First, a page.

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Thomas 'PointedEars' Lahn
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      10-07-2008
Conrad Lender wrote:
> On 2008-10-07 21:15, Thomas 'PointedEars' Lahn wrote:
>> Conrad Lender wrote:
>>> Agree about that. JavaScript is what it's generally know as, and the
>>> distinction between the language standard and the names of the
>>> various implementations is less important than letting people know
>>> what we're talking about.

>> Non sequitur. Those differences have become one important reason why
>> we are discussing here in the first place.

>
> I'm getting a little tired of your "non sequitur" remarks, and I'm
> beginning to wonder if you even know what it means.


Yes, I do know what it means.

> We're having discussions here, we're not engaged in formal logical
> disputes.


If you are making an argument in favor of or against something, it should be
a convincing one or it is a waste of everybody's time. The least criterium
that it has to fulfill to have a chance to be convincing to anyone
reasonable is conclusiveness, i.e. it must not be fallacious. That is not
quibbling about meaning or opinion, it is a requirement for any fruitful
discussion. The Ancients (most notably Socrates, Plato, and Aristotle)
understood that well; you would be wise to follow their teachings.

> But if you want it formally:
>
> premise A) Most people know this language group only as "JavaScript".
> premise B) Non-experts have no clear idea of what ECMAScript is.
> premise C) The FAQ is intended for non-experts.


Non-experts are supposed to read the FAQ before the post to the newsgroup,
or they are directed to the FAQ after they posted to the newsgroup. In any
case, it is unwise at best to remove terms that are used in the newsgroup
from the FAQ, or use them in an inappropriate way.

> hypothesis: Letting non-experts know we're talking about what they call
> JavaScript is more important than only talking about ECMAScript all the
> time.


Non sequitur: (a colon instead of a dot now, so that you might see the
position of the reasoning better) Nobody said that we should only talk
about ECMAScript. However, calling something JavaScript (in whatever case)
when it is not only JavaScript or may not be a feature in this language
implementation at all, or not calling it ECMAScript when we are referring to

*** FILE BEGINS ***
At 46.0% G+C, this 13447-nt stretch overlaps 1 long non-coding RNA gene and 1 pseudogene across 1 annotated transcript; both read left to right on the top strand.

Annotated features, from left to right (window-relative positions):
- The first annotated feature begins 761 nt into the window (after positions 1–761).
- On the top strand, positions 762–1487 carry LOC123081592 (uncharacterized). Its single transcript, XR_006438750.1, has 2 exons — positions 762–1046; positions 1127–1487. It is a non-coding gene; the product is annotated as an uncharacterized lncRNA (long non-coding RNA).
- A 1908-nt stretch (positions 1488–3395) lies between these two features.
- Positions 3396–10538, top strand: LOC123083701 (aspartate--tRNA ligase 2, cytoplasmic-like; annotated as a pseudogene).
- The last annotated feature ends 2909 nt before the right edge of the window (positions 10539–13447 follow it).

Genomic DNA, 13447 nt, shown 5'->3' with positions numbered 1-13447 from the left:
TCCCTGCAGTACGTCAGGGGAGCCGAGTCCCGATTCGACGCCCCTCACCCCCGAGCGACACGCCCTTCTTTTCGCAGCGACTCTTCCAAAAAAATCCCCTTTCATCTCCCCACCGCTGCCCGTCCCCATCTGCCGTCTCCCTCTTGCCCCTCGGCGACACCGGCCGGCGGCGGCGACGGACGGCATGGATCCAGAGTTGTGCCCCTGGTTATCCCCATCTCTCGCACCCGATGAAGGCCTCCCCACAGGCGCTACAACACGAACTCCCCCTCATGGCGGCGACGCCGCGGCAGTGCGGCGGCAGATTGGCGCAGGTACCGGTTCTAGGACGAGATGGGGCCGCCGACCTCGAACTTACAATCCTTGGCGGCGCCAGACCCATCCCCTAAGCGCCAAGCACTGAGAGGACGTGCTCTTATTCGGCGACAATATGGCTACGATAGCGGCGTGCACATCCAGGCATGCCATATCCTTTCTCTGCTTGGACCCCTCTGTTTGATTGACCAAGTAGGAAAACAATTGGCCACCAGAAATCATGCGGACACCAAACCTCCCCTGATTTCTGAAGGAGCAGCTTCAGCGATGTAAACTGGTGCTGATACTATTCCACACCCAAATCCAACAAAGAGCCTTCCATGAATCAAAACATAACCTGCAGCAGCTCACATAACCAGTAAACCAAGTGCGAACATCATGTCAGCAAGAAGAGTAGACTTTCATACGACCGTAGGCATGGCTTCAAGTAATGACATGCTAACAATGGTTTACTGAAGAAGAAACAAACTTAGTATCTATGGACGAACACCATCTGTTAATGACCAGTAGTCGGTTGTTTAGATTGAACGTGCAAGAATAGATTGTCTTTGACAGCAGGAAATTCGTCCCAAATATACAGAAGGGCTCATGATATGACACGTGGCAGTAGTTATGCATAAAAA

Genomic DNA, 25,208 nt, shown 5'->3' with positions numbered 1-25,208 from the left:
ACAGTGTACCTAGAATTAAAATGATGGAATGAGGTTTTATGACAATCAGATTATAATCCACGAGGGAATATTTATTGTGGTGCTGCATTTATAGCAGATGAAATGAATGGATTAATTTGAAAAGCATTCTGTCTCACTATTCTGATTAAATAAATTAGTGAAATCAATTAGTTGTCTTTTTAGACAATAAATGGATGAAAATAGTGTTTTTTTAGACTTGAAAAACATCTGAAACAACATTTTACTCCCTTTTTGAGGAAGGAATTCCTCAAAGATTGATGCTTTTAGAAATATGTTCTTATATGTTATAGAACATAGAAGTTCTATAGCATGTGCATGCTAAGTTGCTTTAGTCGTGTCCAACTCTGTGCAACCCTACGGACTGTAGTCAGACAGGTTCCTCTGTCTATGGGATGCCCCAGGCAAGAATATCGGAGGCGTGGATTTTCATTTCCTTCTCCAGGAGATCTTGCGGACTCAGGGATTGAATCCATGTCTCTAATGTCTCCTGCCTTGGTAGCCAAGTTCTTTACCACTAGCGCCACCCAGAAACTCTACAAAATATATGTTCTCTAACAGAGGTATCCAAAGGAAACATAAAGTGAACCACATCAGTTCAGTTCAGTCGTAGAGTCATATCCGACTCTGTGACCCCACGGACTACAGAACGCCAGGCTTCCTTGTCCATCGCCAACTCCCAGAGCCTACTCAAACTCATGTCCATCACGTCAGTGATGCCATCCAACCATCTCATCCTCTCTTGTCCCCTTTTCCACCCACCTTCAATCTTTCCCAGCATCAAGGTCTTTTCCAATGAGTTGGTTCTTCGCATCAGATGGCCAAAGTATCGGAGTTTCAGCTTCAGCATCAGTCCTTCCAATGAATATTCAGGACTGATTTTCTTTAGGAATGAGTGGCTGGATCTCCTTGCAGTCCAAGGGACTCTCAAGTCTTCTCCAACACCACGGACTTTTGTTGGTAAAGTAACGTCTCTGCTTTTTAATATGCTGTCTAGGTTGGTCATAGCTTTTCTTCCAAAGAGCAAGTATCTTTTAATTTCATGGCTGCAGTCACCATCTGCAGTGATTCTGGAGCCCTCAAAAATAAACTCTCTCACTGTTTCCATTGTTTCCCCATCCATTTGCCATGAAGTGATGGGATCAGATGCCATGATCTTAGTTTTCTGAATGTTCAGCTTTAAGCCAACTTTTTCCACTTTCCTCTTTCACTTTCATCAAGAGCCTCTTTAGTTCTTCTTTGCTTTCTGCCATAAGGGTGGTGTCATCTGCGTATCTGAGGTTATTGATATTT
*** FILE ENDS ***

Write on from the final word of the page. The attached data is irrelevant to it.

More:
specified behavior, is *wrong*. Again, the differences between them do
matter in code, no matter the coder's experience.

> corollary 1: ... escpecially when _we_ _ourselves_ are so inconsistent
> with our use of "JavaScript". corollary 2: ... escpecially when the FAQ
> deals mostly with problems that are beyond the scope of ECMAScript.
> corollary 3: Defining the terms in the FAQ is still a Good Thing.
>
> When you say "non sequitur", you're supposed to state *why* the
> hypothesis doesn't follow from the premises.


I did, in the sentence that followed. You just "overlooked" that and added
another fallacy. Maybe you thought that trimming the relevant quotation
would help that others would overlook that flaw, too.

> If you fail to prove that, your "non sequitur" is void (i.e. almost every
> time you use it). You're free to argue against any of the premises, just
> don't claim "non sequitur" then. I even invite you to tell me why you
> think that my reasoning is faulty (as it may well be), I only object to
> your naming of logical fallacies as a substitute for an argument.


It is not my problem if you are not only unable to provide a single
conclusive argument in your posting, but also provide at least one
inconclusive argument, repeatedly.

If you can't stand the heat, stay out of the kitchen.


PointedEars
--
var bugRiddenCrashPronePieceOfJunk = (
navigator.userAgent.indexOf('MSIE 5') != -1
&& navigator.userAgent.indexOf('Mac') != -1
) // Plone, register_function.js:16
 
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Conrad Lender
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Posts: n/a
 
      10-07-2008
On 2008-10-07 23:05, Dr J R Stockton wrote:
> On Oct 7, 8:11 pm, Conrad Lender <(E-Mail Removed)> wrote:
>>On 2008-10-07 18:35, Dr J R Stockton wrote:
>>>One should be guided firstly by what ISO/IEC 16262 uses internally,
>>>secondarily by what ECMA 262 uses internally,

>>Is there any difference between the two? I've never bothered with the